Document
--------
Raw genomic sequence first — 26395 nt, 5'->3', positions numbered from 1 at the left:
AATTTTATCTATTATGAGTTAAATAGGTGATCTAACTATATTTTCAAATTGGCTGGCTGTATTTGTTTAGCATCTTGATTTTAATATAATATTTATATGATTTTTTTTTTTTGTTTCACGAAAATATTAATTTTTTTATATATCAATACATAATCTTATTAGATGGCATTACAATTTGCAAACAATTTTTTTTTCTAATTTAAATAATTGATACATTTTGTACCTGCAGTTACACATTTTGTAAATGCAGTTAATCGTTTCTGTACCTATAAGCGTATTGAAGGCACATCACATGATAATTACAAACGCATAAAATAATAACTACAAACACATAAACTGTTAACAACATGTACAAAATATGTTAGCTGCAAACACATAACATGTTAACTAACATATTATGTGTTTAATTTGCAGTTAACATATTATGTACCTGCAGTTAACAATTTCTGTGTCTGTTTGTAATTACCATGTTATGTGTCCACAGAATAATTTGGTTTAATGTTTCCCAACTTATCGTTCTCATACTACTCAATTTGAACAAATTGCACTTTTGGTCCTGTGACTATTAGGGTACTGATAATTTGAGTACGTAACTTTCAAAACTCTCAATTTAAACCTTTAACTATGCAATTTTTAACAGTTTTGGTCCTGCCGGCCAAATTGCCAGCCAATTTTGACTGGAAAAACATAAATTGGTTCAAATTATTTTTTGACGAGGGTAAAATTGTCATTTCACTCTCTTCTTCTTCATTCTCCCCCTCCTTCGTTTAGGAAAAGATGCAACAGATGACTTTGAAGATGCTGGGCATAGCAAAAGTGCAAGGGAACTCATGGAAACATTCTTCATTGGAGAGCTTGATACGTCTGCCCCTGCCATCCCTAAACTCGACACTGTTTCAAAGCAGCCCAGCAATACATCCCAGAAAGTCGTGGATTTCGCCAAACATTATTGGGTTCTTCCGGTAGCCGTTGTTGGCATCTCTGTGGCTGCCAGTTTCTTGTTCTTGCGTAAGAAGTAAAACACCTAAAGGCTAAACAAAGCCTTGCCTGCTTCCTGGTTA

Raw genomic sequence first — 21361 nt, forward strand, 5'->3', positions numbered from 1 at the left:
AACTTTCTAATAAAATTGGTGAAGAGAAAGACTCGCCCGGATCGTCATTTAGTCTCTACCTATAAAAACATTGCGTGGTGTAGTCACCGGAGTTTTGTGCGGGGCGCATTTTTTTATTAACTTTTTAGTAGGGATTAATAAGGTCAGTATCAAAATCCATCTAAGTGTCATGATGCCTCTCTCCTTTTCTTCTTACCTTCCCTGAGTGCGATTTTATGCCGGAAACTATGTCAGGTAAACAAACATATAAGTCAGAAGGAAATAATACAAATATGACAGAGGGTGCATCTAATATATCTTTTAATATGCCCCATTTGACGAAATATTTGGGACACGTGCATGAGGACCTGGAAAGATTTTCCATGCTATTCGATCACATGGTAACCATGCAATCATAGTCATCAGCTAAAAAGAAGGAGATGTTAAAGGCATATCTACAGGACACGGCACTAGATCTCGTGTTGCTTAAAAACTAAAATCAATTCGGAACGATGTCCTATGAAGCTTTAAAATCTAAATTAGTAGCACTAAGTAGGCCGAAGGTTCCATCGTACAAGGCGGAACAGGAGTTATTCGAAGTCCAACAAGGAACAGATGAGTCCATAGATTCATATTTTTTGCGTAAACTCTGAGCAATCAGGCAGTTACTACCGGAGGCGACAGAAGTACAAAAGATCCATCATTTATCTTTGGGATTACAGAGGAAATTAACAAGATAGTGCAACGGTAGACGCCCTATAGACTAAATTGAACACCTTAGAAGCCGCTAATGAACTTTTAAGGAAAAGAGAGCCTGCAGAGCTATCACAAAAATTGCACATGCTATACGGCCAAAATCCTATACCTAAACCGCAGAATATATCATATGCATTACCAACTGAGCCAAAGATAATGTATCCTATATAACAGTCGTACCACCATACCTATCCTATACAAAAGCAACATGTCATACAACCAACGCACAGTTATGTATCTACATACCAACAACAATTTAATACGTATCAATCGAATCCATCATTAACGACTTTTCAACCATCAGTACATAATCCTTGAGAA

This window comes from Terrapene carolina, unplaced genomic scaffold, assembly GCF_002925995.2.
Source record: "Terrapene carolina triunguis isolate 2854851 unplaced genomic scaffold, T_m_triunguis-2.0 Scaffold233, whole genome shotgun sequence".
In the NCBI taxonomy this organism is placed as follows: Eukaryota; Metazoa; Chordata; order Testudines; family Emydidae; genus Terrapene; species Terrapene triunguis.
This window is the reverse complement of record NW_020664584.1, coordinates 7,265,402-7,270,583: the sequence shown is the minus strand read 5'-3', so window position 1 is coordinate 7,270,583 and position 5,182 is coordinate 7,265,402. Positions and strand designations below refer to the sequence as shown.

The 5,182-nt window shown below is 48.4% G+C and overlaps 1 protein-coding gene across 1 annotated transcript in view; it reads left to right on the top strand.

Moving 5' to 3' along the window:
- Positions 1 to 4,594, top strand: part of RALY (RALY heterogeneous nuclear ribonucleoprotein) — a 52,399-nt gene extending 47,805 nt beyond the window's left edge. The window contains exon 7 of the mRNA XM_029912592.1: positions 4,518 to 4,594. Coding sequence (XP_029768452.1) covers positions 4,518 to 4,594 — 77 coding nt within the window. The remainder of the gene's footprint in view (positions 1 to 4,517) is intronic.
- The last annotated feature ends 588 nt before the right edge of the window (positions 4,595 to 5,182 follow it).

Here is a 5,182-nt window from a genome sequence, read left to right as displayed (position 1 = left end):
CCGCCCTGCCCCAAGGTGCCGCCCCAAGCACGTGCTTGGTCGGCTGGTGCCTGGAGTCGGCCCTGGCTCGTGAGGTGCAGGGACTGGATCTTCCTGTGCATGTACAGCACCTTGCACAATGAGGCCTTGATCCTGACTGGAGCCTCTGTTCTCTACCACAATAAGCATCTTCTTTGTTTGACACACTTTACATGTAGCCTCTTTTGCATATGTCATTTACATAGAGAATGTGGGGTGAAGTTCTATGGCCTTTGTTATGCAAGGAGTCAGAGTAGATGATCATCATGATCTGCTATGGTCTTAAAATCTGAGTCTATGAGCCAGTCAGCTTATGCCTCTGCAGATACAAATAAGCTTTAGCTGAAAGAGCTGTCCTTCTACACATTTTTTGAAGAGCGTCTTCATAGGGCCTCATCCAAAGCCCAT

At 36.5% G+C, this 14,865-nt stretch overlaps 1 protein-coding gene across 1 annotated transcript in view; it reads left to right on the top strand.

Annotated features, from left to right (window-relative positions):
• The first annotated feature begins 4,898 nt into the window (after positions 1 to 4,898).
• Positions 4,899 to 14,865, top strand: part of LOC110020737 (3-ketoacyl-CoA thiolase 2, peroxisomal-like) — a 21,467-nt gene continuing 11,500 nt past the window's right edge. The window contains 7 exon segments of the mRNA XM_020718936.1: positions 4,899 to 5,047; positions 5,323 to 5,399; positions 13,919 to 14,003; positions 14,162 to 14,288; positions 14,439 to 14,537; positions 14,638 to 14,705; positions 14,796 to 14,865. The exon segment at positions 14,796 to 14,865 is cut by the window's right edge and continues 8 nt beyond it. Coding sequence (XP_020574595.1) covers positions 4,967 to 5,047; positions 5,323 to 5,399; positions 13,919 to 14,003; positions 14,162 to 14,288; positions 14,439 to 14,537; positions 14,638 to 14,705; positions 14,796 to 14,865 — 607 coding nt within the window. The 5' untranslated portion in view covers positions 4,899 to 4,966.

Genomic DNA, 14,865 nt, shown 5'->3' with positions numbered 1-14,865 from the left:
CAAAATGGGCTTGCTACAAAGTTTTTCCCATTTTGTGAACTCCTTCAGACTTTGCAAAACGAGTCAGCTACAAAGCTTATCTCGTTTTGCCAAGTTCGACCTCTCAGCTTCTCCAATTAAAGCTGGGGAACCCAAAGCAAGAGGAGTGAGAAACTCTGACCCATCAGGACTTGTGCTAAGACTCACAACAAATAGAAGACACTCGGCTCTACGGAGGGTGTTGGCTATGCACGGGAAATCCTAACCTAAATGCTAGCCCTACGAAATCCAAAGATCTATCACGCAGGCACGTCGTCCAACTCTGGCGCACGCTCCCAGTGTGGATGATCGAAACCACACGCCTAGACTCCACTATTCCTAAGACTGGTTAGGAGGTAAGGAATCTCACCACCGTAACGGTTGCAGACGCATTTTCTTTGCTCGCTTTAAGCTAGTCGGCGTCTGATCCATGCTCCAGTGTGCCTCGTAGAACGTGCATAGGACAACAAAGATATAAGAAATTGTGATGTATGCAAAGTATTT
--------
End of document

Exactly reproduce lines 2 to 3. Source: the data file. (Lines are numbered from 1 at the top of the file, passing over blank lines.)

AATTTTATCTATTATGAGTTAAATAGGTGATCTAACTATATTTTCAAATTGGCTGGCTGTATTTGTTTAGCATCTTGATTTTAATATAATATTTATATGATTTTTTTTTTTTGTTTCACGAAAATATTAATTTTTTTATATATCAATACATAATCTTATTAGATGGCATTACAATTTGCAAACAATTTTTTTTTCTAATTTAAATAATTGATACATTTTGTACCTGCAGTTACACATTTTGTAAATGCAGTTAATCGTTTCTGTACCTATAAGCGTATTGAAGGCACATCACATGATAATTACAAACGCATAAAATAATAACTACAAACACATAAACTGTTAACAACATGTACAAAATATGTTAGCTGCAAACACATAACATGTTAACTAACATATTATGTGTTTAATTTGCAGTTAACATATTATGTACCTGCAGTTAACAATTTCTGTGTCTGTTTGTAATTACCATGTTATGTGTCCACAGAATAATTTGGTTTAATGTTTCCCAACTTATCGTTCTCATACTACTCAATTTGAACAAATTGCACTTTTGGTCCTGTGACTATTAGGGTACTGATAATTTGAGTACGTAACTTTCAAAACTCTCAATTTAAACCTTTAACTATGCAATTTTTAACAGTTTTGGTCCTGCCGGCCAAATTGCCAGCCAATTTTGACTGGAAAAACATAAATTGGTTCAAATTATTTTTTGACGAGGGTAAAATTGTCATTTCACTCTCTTCTTCTTCATTCTCCCCCTCCTTCGTTTAGGAAAAGATGCAACAGATGACTTTGAAGATGCTGGGCATAGCAAAAGTGCAAGGGAACTCATGGAAACATTCTTCATTGGAGAGCTTGATACGTCTGCCCCTGCCATCCCTAAACTCGACACTGTTTCAAAGCAGCCCAGCAATACATCCCAGAAAGTCGTGGATTTCGCCAAACATTATTGGGTTCTTCCGGTAGCCGTTGTTGGCATCTCTGTGGCTGCCAGTTTCTTGTTCTTGCGTAAGAAGTAAAACACCTAAAGGCTAAACAAAGCCTTGCCTGCTTCCTGGTTA

Raw genomic sequence first — 21361 nt, forward strand, 5'->3', positions numbered from 1 at the left: